Generating a CA-signed certificate

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The SnapDrive for UNIX daemon service requires that you generate a CA-signed certificate for successful daemon communication. You must provide the CA-signed certificate at the path specified in the snapdrive.conf file.

  • You must be logged in as a root user.

  • You must have set the following parameters in the snapdrive.conf file to use HTTPS for communication:

    • use-https-to-sdu-daemon=on

    • contact-https-port-sdu-daemon=4095

    • sdu-daemon-certificate-path=/opt/NetApp/snapdrive/snapdrive.pem

Steps
  1. Generate a new unencrypted RSA private key in a pem format:

    $ openssl genrsa -out privkey.pem 1024

    Generating RSA private key, 1024 bit long modulus
     ....................++++++ ....................................++++++
    e is 65537 (0x10001)
  2. Configure /etc/ssl/openssl.cnf to create the CA private key and the certificate vi /etc/ssl/openssl.cnf.

  3. Create an unsigned certificate using your RSA private key:

    $ openssl req -new -x509 -key privkey.pem -out cert.pem

    You are about to be asked to enter information that will be
    incorporated into your certificate request.
    What you are about to enter is what is called a Distinguished Name or
    a DN.
    There are quite a few fields but you can leave some blank For some
    fields there will be a default value, If you enter '.', the field
    will be left blank.
    -----
    Country Name (2 letter code) [XX]:NY
    State or Province Name (full name) []:Nebraska Locality Name (eg,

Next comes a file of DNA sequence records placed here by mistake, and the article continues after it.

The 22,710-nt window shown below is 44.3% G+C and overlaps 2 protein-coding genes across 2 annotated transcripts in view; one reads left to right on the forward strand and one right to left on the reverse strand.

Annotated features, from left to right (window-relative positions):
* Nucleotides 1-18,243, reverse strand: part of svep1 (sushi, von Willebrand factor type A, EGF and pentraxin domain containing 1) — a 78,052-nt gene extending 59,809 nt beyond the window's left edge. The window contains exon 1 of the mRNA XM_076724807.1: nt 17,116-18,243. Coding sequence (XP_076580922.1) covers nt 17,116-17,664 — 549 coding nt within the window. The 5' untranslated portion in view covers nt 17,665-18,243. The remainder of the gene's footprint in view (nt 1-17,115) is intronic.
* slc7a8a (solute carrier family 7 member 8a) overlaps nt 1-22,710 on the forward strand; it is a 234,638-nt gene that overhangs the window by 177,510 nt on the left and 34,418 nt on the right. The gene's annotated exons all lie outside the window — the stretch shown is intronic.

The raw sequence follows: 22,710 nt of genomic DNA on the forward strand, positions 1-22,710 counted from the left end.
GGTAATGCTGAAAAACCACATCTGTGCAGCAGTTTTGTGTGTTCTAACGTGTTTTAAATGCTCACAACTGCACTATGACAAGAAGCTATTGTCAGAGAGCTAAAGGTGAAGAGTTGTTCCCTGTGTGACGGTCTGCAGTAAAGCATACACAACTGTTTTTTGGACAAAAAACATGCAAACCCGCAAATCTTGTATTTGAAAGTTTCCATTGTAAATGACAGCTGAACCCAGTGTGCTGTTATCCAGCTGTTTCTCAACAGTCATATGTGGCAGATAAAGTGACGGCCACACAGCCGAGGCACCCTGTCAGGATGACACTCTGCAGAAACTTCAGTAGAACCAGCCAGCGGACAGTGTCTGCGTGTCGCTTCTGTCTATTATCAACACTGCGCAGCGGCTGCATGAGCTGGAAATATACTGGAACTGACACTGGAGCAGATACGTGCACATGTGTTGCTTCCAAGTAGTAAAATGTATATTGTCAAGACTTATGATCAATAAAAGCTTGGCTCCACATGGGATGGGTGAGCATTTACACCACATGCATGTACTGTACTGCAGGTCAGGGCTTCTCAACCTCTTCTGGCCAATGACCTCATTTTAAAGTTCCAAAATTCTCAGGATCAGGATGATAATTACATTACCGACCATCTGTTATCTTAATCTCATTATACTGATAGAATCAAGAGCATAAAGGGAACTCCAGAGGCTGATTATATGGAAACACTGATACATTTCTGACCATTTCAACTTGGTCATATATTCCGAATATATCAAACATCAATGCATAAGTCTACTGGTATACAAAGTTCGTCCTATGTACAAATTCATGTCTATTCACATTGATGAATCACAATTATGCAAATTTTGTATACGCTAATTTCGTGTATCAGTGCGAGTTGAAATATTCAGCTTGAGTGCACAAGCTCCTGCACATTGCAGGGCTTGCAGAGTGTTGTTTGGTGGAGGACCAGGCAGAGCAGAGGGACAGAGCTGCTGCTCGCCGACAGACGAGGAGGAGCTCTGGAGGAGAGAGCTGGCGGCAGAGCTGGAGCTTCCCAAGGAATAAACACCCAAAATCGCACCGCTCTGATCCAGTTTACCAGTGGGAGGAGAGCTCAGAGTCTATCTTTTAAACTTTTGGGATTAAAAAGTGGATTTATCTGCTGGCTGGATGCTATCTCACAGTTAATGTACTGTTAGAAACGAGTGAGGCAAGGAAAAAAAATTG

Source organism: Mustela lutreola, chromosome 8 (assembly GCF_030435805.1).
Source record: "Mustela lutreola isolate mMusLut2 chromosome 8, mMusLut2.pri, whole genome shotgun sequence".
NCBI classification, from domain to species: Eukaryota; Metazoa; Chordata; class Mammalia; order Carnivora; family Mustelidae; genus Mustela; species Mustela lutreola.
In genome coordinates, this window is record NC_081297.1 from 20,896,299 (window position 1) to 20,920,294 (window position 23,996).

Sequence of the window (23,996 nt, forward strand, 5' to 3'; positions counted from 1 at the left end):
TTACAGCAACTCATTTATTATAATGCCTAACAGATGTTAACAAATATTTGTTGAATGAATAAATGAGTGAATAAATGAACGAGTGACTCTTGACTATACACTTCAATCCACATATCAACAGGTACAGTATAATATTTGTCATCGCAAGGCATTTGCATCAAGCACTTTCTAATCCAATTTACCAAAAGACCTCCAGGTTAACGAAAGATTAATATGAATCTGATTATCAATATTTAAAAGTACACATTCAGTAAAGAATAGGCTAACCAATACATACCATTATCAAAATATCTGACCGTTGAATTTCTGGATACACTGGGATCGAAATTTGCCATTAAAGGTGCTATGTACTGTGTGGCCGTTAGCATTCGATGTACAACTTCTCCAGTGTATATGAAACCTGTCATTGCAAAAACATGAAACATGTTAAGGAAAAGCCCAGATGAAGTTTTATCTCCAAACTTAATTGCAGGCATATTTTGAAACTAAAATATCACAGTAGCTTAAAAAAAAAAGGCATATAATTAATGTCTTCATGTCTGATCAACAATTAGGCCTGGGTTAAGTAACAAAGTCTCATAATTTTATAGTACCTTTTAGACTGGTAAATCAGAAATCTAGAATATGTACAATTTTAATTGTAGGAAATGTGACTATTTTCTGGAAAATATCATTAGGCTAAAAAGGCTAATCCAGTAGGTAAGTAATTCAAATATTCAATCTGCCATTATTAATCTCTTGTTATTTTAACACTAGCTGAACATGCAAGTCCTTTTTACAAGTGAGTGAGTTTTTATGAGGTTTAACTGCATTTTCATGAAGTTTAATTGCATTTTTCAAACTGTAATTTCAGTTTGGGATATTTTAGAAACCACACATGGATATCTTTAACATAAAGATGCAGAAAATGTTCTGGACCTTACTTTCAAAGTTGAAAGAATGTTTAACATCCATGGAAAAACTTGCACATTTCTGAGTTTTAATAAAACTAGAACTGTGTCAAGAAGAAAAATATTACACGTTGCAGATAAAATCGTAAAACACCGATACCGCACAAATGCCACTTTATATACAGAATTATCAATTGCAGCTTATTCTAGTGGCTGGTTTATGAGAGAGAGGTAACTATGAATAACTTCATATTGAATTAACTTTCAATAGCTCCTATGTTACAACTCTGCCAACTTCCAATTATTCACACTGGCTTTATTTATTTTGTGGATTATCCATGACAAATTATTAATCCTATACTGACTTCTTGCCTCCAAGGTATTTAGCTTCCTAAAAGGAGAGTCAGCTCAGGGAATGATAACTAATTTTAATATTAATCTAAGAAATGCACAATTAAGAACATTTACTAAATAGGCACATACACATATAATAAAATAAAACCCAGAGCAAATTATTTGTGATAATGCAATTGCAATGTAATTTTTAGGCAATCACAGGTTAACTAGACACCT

city) [Default City]:Omaha Organization Name (eg, company) [Default
    Company Ltd]:abc.com Organizational Unit Name (eg, section) []:
    Common Name (eg, your name or your server's hostname) []:localhost
    Email Address []:abc@example.org
  4. Use your private key and your certificate to create a CSR:

    cat cert.pem privkey.pem | openssl x509 -x509toreq -signkey privkey.pem -out certreq.csr

    Getting request Private Key Generating certificate request
  5. Sign the certificate with the CA private key by using the CSR that you have just created:

    $ openssl ca -in certreq.csr -out newcert.pem

    Using configuration from /etc/pki/tls/openssl.cnf Check that the
    request matches the signature Signature ok Certificate Details:
             Serial Number: 4096 (0x1000)
             Validity
                Not Before: May 17 06:02:51 2015 GMT
                 Not After : May 16 06:02:51 2016 GMT
                 Subject:
                 countryName               = NY
                 stateOrProvinceName       = Nebraska
                 organizationName          = abc.com
                 commonName                = localhost
                 emailAddress              = abc@example.org
                 X509v3 extensions:
                 X509v3 Basic Constraints:
                     CA:FALSE
                 X509v3 Key Usage:
                     Digital Signature, Non Repudiation, Key Encipherment
                 Netscape Comment:
                     OpenSSL Generated Certificate
                 X509v3 Subject Key Identifier:
                     FB:B0:F6:A0:9B:F2:C2:BC:50:BF:45:B2:9D:DB:AA:3B:C5:07:5B:7F
                 X509v3 Authority Key Identifier:
    
     keyid:FB:B0:F6:A0:9B:F2:C2:BC:50:BF:45:B2:9D:DB:AA:3B:C5:07:5B:7F
    
     Certificate is to be certified until May 16 06:02:51 2016 GMT (365
     days) Sign the certificate? [y/n]:y
    
    
     1 out of 1 certificate requests certified, commit? [y/n]y Write out
     database with 1 new entries Data Base Updated
  6. Install the signed certificate and the private key to be used by an SSL server.

    The newcert.pem is the certificate signed by your local CA that you can then use in an
    ssl server:
    ( openssl x509 -in newcert.pem; cat privkey.pem ) > server.pem
    ln -s server.pem `openssl x509 -hash -noout -in server.pem`.0 # dot-zero
    ( server.pem refers to location of https server certificate)